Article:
Satisfying oater of the old-fashioned—or at least McMurtryesque—school.
Nobody ever said that taming the Wild West would be easy. But must it involve rattlesnakes dropping down from the ceiling to share the evening meal? It must if you’re hard-bitten John Kerney, who just can’t catch a break, even if he can read. His life out on the dusty plains of West Texas is punctuated by his wife’s death in childbirth, his brother’s murder and too damn many bullets. Enter a helpful stranger who, though he violates the code of taciturnity—“In the brush country of southwest Texas, a man’s past was considered his own business, unless he was otherwise inclined to talk about it”—becomes a protector of sorts for Kerney and the son he has had to leave behind. So, too, is another rawhide-tough buckaroo, Cal Doran, who takes no guff himself. Alas, John is not with the narrative for long before other obligations come due, but his son more than takes his place in a narrative that soon becomes very busy, crowded with real-world characters from late 19th-century New Mexico, among them Pat Garrett (the lawman who gunned down Billy the Kid) and Oliver Lee (the rancher “on the east side of the Tularosa” who may or may not have gunned down a neighbor in a feud that still reverberates). There’s plenty of period detail in this western by mystery novelist McGarrity (Tularosa, 1996, etc.). There’s appropriate language to boot; as a wizened old rancher reflects, for instance, “A waddie looking for work on foot wasn’t typical, and the saddle sure didn’t show much pride.” Yet there’s no anachronism one way or another, not too much Walter Brennan-ish gibberish or too many false concessions to modernity.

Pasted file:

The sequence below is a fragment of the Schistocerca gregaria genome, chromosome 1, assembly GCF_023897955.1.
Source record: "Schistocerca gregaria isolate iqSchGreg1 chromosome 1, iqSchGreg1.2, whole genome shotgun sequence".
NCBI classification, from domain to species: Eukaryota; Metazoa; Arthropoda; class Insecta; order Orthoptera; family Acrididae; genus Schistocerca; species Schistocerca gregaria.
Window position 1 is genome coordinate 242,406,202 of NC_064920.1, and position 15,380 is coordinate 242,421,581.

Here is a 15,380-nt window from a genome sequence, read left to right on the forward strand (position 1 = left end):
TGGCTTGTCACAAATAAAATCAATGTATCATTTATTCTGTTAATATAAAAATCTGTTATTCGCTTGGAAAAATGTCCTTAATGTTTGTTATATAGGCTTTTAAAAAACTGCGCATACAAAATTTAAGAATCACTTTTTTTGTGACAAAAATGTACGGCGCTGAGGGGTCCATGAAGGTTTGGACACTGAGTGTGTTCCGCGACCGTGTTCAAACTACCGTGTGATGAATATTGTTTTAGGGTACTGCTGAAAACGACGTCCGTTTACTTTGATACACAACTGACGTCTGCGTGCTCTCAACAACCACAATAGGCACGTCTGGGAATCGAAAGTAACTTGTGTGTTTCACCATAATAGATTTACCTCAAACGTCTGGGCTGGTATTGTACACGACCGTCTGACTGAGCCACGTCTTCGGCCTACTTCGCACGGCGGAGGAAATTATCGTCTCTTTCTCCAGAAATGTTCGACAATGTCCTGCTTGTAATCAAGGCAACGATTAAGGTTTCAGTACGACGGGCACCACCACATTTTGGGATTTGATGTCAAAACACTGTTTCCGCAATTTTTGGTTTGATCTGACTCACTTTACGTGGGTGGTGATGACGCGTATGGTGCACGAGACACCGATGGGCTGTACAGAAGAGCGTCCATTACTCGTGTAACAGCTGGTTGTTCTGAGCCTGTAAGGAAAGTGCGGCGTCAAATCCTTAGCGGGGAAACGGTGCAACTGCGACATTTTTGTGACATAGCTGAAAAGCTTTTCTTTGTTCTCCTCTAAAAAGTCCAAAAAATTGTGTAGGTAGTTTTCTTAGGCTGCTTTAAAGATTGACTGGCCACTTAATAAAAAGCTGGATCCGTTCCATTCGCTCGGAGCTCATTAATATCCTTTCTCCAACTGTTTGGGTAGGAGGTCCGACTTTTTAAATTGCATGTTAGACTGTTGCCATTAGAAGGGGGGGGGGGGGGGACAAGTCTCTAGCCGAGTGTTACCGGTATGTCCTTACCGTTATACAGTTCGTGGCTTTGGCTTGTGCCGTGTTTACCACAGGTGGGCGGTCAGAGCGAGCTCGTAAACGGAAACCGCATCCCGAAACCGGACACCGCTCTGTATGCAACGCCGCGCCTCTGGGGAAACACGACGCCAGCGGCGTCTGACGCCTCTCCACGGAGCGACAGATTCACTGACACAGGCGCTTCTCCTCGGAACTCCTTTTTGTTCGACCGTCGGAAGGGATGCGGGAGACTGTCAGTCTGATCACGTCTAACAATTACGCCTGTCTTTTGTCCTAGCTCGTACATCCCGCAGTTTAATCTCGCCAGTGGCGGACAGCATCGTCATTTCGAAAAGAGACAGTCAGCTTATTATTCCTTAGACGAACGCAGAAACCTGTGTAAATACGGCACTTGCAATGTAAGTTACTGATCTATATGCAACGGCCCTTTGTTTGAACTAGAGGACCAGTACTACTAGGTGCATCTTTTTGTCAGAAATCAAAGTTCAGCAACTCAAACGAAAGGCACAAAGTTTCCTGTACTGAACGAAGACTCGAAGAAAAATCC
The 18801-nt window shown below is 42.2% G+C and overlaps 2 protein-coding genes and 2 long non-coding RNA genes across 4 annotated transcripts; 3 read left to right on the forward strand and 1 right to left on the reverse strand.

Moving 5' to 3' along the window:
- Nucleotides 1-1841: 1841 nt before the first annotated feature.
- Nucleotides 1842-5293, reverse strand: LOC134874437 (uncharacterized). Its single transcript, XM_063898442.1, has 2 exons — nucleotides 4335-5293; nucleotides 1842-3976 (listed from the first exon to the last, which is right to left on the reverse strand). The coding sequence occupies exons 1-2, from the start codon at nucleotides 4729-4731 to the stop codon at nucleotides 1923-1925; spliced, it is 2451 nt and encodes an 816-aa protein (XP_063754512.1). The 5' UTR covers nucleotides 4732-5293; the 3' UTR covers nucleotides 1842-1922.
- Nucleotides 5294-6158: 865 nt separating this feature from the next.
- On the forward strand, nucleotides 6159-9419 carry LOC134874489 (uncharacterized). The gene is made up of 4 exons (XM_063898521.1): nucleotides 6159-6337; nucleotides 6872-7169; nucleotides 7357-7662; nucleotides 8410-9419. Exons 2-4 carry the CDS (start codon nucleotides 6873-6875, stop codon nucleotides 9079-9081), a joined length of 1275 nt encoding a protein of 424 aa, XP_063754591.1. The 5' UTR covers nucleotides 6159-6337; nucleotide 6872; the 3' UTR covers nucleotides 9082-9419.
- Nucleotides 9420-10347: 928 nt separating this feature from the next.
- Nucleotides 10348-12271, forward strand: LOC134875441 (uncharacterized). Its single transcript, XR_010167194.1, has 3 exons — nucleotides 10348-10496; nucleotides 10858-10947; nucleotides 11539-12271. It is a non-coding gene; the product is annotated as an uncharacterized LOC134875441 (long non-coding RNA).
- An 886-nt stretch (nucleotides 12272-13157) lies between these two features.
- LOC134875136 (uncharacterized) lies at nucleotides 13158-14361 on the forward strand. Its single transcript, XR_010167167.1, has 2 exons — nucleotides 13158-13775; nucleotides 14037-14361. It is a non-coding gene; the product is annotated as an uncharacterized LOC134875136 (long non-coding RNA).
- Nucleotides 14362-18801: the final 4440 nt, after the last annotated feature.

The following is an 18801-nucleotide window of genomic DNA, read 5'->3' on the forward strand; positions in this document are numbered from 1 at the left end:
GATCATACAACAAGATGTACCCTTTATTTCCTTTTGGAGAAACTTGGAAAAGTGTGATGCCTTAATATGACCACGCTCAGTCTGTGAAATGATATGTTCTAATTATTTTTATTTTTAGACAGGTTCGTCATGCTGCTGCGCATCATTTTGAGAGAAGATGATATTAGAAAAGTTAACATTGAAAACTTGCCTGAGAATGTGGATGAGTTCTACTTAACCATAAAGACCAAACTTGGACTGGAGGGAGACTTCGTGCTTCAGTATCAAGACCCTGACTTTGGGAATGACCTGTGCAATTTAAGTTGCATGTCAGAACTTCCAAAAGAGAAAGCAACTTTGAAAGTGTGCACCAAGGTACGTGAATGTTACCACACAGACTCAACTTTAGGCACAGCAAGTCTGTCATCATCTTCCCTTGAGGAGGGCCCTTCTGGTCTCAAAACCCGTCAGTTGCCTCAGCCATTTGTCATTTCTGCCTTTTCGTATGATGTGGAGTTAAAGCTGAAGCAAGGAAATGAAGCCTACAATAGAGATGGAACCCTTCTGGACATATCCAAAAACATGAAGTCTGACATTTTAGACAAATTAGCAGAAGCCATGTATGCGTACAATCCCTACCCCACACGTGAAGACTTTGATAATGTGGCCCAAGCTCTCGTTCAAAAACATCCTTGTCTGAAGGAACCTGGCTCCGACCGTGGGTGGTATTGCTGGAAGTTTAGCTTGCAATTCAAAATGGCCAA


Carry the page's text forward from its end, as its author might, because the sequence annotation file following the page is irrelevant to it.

A well-rendered neoclassic tale of the Old West, worthy of a place alongside Lonesome Dove and Sea of Grass.